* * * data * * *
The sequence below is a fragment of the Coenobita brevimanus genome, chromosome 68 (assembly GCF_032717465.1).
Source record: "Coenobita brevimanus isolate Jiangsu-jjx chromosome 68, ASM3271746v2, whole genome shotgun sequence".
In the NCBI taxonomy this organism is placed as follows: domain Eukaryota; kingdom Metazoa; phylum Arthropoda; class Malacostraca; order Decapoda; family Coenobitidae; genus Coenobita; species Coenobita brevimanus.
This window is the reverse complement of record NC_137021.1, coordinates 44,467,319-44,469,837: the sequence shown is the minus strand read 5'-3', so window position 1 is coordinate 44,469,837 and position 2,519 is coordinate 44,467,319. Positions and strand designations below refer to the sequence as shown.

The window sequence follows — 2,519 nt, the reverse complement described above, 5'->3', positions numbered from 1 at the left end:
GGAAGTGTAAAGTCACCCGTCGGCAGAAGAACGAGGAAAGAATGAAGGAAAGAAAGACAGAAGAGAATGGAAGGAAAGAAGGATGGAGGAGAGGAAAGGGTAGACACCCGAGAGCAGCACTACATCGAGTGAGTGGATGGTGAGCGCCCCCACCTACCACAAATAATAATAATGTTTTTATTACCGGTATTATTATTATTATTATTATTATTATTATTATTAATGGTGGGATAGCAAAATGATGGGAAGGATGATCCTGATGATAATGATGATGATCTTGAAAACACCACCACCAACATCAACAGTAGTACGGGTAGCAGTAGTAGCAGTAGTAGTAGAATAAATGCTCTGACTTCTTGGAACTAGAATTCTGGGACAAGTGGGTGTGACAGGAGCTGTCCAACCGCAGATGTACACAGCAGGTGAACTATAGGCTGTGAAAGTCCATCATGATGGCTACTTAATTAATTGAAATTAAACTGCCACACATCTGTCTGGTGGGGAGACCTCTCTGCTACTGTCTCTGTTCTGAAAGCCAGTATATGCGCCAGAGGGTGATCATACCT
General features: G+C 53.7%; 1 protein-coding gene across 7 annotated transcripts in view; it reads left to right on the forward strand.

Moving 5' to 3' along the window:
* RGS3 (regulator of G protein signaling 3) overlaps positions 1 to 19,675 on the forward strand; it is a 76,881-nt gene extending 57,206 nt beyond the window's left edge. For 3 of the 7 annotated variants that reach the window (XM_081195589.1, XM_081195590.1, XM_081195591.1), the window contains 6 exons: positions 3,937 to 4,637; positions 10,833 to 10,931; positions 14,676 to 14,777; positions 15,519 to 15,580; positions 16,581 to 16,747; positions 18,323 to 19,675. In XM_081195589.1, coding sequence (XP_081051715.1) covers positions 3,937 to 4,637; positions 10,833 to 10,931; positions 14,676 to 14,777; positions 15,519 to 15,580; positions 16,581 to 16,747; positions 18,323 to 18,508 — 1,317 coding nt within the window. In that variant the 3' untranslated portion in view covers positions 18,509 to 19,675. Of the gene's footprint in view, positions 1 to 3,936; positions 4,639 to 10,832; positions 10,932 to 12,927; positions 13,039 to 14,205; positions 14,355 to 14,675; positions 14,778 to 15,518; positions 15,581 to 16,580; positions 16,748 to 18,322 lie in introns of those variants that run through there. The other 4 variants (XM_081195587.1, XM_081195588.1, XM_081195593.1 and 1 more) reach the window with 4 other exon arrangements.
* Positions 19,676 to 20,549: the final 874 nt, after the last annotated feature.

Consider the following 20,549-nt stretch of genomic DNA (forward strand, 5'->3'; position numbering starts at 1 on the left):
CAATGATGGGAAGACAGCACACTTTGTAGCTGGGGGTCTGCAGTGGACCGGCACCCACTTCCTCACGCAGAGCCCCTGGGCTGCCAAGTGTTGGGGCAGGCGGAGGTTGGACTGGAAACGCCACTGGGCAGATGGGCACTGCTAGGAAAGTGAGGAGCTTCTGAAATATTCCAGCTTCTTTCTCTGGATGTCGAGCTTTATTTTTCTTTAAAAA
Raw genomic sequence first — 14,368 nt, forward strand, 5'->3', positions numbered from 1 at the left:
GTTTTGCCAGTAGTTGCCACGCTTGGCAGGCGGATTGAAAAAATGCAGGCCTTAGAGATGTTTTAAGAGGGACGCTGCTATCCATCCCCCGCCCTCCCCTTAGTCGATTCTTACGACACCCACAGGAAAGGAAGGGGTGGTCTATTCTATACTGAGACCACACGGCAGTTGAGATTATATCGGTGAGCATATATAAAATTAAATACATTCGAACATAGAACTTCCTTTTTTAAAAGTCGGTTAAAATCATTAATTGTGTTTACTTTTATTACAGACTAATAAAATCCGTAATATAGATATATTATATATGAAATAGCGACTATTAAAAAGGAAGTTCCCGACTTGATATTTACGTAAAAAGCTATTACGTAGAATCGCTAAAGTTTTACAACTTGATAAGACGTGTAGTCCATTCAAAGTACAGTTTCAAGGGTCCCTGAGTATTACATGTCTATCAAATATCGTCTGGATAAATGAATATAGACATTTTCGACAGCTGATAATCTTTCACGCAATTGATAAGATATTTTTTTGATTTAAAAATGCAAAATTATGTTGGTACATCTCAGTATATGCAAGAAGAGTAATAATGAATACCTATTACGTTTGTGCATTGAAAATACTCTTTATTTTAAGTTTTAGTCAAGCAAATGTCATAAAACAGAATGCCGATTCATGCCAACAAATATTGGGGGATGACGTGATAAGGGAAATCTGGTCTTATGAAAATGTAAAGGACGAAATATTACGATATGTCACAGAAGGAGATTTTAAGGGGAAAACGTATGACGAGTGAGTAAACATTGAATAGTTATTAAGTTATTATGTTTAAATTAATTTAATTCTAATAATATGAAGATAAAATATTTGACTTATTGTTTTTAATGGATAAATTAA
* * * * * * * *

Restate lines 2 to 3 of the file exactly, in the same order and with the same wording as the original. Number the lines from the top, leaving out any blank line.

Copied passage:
Source record: "Coenobita brevimanus isolate Jiangsu-jjx chromosome 68, ASM3271746v2, whole genome shotgun sequence".
In the NCBI taxonomy this organism is placed as follows: domain Eukaryota; kingdom Metazoa; phylum Arthropoda; class Malacostraca; order Decapoda; family Coenobitidae; genus Coenobita; species Coenobita brevimanus.